Conference Paper

Faster Batched Shortest Paths in Road Networks.

Conference: ATMOS 2011 - 11th Workshop on Algorithmic Approaches for Transportation Modeling, Optimization, and Systems, Saarbrücken, Germany, September 8, 2011
Source: DBLP

ABSTRACT We study the problem of computing batched shortest paths in road networks efficiently. Our focus is on computing paths from a single source to multiple targets (one-to-many queries). We perform a comprehensive experimental comparison of several approaches, including new ones. We conclude that a new extension of PHAST (a recent one-to-all algorithm), called RPHAST, has the best performance in most cases, often by orders of magnitude. When used to compute distance tables (many-to-many queries), RPHAST often outperforms all previous approaches.

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    • "P i , . . . P |p| } ordered by hubs [16]. For each such hub u, those backward labels-to-many is an array of pairs (P i , d(u, P i ). "
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    ABSTRACT: Quite recently, the algorithmic community has focused on solving multiple shortest-path query problems beyond simple vertex-to-vertex queries, especially in the context of road networks. Unfortunately, this research cannot be generalized for large-scale graphs, e.g., social or collaboration networks, or to efficiently answer Reverse k-Nearest Neighbor (RkNN) queries, which are of practical relevance to a wide range of applications. To remedy this, we propose ReHub, a novel main-memory algorithm that extends the Hub Labeling technique to efficiently answer RkNN queries on large-scale networks. Our experimentation will show that ReHub is the best overall solution for this type of queries, requiring only minimal preprocessing and providing very fast query times.
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    • "For location services that depend on a query source s, a query target t, and a set of predefined POIs P, single-hub indexing is not good enough. For example, consider the best via point problem [6] [30] [11]: assume you want to go from s to t but need to stop at a post office on the way while minimizing your overall travel time. Formally, you want the post office p that minimizes dist(s, p) + dist(p, t). "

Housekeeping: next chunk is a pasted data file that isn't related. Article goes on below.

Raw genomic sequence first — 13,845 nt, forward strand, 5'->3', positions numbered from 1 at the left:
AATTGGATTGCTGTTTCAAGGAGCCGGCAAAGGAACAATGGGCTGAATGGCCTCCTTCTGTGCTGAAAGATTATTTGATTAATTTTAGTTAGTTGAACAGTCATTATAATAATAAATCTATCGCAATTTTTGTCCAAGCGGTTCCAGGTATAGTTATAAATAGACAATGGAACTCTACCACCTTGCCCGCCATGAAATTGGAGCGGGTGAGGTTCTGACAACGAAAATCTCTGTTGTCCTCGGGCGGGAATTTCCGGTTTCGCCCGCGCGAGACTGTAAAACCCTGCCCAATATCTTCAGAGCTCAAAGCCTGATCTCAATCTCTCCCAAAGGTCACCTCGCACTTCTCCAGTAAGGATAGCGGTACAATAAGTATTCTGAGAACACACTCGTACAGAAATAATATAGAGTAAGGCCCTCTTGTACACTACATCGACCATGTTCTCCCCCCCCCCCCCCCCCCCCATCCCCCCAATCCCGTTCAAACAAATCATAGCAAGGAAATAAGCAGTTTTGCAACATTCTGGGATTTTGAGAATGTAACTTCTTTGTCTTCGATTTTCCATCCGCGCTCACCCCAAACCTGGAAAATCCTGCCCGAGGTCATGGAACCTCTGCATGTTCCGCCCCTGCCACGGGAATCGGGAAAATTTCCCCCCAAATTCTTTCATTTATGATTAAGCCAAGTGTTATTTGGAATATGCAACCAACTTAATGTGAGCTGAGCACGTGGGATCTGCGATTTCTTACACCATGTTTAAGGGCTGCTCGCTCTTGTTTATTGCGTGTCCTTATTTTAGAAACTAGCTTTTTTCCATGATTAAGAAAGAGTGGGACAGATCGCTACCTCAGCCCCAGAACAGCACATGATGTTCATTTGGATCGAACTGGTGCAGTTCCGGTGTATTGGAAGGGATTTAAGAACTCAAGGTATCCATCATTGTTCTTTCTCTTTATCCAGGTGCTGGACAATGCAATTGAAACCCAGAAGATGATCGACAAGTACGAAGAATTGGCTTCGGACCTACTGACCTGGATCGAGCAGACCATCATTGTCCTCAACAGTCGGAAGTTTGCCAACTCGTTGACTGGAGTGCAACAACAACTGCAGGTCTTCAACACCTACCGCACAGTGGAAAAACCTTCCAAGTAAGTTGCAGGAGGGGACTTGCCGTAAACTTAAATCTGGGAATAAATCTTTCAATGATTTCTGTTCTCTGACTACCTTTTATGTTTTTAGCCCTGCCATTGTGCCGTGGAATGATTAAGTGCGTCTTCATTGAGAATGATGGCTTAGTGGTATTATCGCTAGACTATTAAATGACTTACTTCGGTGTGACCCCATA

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    ABSTRACT: This paper introduces HLDB, the first practical system that can answer exact spatial queries on continental road networks entirely within a database. HLDB is based on hub labels (HL), the fastest point-to-point algorithm for road networks, and its queries are implemented (quite naturally) in standard SQL. Within the database, HLDB answers exact distance queries and retrieves full shortest-path descriptions in real time, even on networks with tens of millions of vertices. The basic algorithm can be extended in a natural way (still in SQL) to answer much more sophisticated queries, such as finding the ten closest fast-food restaurants. We also introduce efficient new HL-based algorithms for even harder problems, such as best via point, ride sharing, and point of interest prediction. The HLDB framework makes it easy to implement these algorithms in SQL, enabling interactive applications on continental road networks.
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    • "PHAST can be extended to a one-to-many scenario, where one must compute shortest paths from a query vertex s to a (fixed) set T of vertices. The resulting algorithm, called RPHAST [9], introduces a target selection phase between preprocessing and query, which extracts from G ↓ the smallest subgraph that is necessary to compute distances to all t ∈ T . "
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    ABSTRACT: We study the problem of route planning on mobile devices. There are two current approaches to this problem. One option is to have all the routing data on the device, which can then compute routes by itself. This makes it hard to incorporate traffic updates, leading to suboptimal routes. An alternative approach outsources the route computation to a server, which then sends only the route to the device. The downside is that a user is lost when deviating from the proposed route in an area with limited connectivity. In this work, we present an approach that combines the best of both worlds. The server performs the route computation but, instead of sending only the route to the user, it sends a corridor that is robust against deviations. We define these corridors properly and show that their size can be theoretically bounded in road networks. We evaluate their quality experimentally in terms of size and robustness on a continental road network. Finally, we introduce several algorithms to compute corridors efficiently. Our experimental analysis shows that our corridors are small but very robust against deviations, and can be computed quickly on a standard server.
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